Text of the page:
Premier League referees are paying for their mistakes with yearly performance-related bonuses of up to £50,000 taking a hit with each error according to Sportsmail
Referees are marked for every performance depending on whether their decisions are deemed right or wrong and these scores are tallied by their bosses in a ‘merit table’.
A typical Premier League referee earns a basic salary of around £110,000 to £120,000 but bonuses can boost that figure to £160,000 or £170,000.
Bonuses are largely determined by the ‘merit table’ produced by referees’ body PGMOL at the end of each season – in which the top-ranked referee will receive the highest bonus and the bottom-ranked official gets the lowest.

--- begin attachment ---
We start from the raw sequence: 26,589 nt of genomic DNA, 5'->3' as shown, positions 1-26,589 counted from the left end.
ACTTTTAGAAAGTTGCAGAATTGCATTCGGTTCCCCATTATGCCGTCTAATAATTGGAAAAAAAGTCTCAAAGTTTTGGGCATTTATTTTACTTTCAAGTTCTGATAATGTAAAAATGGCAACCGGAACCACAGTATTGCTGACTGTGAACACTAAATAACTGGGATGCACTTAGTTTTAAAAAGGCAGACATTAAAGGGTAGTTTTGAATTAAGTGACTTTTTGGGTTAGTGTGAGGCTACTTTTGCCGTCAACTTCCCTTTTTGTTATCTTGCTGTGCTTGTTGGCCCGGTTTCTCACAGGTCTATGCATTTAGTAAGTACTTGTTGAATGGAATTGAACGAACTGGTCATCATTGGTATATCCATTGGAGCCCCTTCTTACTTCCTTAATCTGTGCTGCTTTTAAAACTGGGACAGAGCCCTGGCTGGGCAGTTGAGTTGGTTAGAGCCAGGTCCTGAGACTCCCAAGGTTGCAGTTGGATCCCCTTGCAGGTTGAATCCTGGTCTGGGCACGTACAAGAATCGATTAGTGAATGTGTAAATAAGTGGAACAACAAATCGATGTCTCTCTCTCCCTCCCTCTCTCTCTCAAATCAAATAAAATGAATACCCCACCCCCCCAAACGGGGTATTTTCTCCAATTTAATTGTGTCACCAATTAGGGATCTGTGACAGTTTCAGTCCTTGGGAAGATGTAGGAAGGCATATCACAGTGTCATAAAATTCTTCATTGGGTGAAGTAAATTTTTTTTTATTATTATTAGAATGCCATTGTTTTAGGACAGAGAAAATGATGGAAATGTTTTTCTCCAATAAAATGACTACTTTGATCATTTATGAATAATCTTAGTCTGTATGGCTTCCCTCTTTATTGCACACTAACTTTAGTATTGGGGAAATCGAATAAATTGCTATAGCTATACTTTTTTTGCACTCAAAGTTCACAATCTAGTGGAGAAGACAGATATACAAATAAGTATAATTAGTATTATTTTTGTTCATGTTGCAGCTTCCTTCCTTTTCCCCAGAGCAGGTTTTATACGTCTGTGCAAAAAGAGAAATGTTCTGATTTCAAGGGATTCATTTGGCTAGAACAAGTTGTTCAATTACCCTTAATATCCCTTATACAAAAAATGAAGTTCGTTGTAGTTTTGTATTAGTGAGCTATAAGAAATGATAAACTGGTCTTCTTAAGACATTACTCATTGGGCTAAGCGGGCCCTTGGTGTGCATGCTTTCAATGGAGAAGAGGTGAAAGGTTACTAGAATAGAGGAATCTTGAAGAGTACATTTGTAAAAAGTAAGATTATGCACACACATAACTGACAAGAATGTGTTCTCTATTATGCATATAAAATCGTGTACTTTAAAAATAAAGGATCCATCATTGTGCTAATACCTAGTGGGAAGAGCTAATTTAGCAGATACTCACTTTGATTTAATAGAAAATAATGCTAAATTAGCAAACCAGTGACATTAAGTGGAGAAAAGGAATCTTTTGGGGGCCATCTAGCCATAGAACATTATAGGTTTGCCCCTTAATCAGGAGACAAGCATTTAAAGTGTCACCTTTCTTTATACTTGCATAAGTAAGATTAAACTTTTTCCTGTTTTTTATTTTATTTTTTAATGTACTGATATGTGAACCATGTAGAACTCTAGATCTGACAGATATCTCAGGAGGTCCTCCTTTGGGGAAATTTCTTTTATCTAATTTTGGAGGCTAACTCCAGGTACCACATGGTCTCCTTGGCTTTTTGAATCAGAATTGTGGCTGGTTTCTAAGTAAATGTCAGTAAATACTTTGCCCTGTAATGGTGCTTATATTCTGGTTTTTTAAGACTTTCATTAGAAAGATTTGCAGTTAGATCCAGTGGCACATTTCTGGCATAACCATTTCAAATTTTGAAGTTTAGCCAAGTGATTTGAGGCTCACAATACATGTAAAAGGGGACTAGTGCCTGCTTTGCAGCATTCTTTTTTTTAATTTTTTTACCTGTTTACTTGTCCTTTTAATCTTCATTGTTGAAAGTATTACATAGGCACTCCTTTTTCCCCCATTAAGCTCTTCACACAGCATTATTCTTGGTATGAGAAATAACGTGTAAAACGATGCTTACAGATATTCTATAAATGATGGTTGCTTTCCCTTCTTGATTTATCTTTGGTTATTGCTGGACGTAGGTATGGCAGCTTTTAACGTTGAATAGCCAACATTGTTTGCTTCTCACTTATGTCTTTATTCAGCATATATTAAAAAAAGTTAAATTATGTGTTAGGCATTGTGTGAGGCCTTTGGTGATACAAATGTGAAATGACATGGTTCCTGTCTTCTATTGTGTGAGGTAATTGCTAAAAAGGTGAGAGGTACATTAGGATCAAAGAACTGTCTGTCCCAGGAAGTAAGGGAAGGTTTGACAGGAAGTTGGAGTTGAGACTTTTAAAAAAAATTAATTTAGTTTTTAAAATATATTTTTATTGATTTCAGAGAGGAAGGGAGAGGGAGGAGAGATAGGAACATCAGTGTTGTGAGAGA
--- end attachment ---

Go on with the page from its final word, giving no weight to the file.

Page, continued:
A source said: ‘That is why a referee visiting his pitch side monitor is going to be downhearted.
‘If he’s made a mistake, which clearly his VAR thinks he has if he’s telling him to go review his original decision, then he’s going to be marked down for it afterwards.’
The same source explained how, in Europe, a typical mark for a referee might be 8.4 out of 10. If he makes a major mistake that mark dips to 7.9.
The Premier League do it differently, with every decision – as minor as a throw-in or as major as a penalty – marked by evaluators
The process adds to the pressure referees feel to make correct calls. The final score is fed into the PGMOL’s merit table which ranks referees from first to last.
It has also been brought to the fore that, during a recent half-term review with PGMOL bosses, referees raised concerns about feeling pressure to overturn their original decisions when told to visit the pitchside monitor by VAR.